• Despite my being able to save kittens,

  • I don't want to be a firefighter

  • okay, here's one more example

  • 'although' becomes 'despite'

  • 'it' becomes the possessive adjective 'its'

  • 'cost' becomes the gerund 'costing'

  • and again, the object remains the same

  • and we get the sentence

  • Despite its costing $6 million dollars,

  • Abdullah bout the camel

  • All right, here's a few more examples for you

  • In spite of the ostrich's burying its head in the sand,

  • its problems did not disappear

  • he didn't catch any fish despite having fished all day

  • in spite of his being a creepy little puppet

  • Billy is quite popular

  • or maybe its because of his creepiness

  • all right, now it's time for your first exercise

  • what you need to do is match the subordinate clause

  • to its corresponding main clause

  • to make a complete sentence

  • The answers will be available after the timer finishes counting down

  • and here are the answers

  • one goes with e

  • despite the fact that the sun was shining, the snow didn't melt

  • two matches up with d

  • despite all his faults, she still loves him

  • three with b

  • although she has many problems, she always looks happy

  • four, c

  • despite the heavy traffic, we arrived on time

  • Finally, five...d

  • although the house is small, it is well designed

  • okay, onto the next exercise

  • in this exercise, you must complete the sentence

  • with either a subordinate conjunction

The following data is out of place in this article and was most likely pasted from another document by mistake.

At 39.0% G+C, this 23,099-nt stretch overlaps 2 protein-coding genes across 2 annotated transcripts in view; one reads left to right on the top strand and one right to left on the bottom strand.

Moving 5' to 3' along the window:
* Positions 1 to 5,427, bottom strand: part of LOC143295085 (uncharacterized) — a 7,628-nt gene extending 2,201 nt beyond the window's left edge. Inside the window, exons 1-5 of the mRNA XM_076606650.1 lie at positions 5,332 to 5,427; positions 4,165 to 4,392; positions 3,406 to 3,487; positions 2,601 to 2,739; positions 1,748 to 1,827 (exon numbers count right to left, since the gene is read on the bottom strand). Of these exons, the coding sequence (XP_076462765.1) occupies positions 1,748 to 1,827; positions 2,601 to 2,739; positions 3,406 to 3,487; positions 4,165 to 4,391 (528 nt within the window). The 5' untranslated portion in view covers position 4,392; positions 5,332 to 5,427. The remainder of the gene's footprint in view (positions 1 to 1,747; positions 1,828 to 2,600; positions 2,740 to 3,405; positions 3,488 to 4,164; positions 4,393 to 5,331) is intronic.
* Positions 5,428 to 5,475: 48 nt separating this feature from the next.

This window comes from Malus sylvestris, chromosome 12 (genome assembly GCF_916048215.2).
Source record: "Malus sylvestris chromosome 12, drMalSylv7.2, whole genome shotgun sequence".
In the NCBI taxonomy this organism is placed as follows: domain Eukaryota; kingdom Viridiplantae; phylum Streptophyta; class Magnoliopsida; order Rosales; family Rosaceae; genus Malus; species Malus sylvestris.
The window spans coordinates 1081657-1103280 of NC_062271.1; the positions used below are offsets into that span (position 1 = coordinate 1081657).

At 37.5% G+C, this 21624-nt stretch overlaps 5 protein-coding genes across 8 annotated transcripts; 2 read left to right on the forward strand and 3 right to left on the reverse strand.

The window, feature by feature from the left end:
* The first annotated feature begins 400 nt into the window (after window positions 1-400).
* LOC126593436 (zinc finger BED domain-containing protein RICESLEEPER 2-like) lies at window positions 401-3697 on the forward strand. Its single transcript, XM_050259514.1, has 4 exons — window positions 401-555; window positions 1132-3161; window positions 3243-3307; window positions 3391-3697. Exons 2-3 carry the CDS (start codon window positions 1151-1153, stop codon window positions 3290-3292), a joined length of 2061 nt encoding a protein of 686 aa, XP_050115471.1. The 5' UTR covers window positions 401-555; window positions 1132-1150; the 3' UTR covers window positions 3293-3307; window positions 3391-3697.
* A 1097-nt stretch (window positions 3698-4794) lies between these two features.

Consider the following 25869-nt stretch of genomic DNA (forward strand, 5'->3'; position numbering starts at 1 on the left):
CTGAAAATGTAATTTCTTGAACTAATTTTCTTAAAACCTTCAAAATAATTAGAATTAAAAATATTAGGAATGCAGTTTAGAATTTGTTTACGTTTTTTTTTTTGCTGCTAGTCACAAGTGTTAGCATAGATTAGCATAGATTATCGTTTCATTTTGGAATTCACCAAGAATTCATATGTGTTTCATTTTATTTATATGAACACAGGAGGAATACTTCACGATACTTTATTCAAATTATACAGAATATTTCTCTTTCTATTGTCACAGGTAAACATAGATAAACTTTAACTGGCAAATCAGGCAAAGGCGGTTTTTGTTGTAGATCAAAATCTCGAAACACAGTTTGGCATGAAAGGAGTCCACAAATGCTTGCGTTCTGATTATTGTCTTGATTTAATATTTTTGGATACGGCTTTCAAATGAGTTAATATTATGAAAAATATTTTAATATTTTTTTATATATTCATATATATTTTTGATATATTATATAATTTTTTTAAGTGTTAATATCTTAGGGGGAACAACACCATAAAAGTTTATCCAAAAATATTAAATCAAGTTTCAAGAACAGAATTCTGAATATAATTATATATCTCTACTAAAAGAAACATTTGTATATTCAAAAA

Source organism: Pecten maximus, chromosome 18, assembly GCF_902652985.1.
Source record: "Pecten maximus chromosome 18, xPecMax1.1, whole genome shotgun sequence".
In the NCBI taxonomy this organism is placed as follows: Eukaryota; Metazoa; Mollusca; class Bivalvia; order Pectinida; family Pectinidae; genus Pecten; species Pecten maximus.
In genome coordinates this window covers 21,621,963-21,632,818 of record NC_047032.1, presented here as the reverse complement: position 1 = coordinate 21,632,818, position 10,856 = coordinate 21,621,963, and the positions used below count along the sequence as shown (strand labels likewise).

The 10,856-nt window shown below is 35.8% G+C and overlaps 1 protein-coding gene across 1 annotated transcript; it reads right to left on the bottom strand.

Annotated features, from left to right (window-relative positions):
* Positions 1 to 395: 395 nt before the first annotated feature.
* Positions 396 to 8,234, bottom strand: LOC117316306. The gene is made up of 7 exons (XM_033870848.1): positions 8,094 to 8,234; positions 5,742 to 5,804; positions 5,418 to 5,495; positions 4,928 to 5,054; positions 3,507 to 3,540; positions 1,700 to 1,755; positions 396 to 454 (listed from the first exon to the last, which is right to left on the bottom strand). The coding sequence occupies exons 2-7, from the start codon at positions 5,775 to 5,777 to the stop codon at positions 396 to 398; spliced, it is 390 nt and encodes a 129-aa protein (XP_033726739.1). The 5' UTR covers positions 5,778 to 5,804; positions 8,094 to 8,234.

• or a preposition

  • pay attention to whether the blank space is followed by a noun

  • a gerund phrase or a clause

  • again

  • the answers will appear after the timer has finished counting down

  • and now the answers

  • one

  • I like her, even though she annoying at times

  • two...

  • although the sun was shining, it wasn't very warm

  • three

  • in spite of her heart trouble,

  • she went on the roller coaster

  • four, she enjoyed the concert despite having a headache

  • and finally number five

  • we enjoyed the movie, even though the weather was bad

  • if you used a different subordinating conjunction or preposition from me

  • that's okay, it's still correct

  • remember, they are interchangeable

  • and now, onto the final exercise

  • what you have to do here is change the subordinate clause

  • into a gerund clause

  • and then rewrite the sentence with a prepositional phrase of contrast

  • For example, if I said, "I thought he was wrong,....

  • ...although I didn't say anything at the time."

  • you would have to change it to...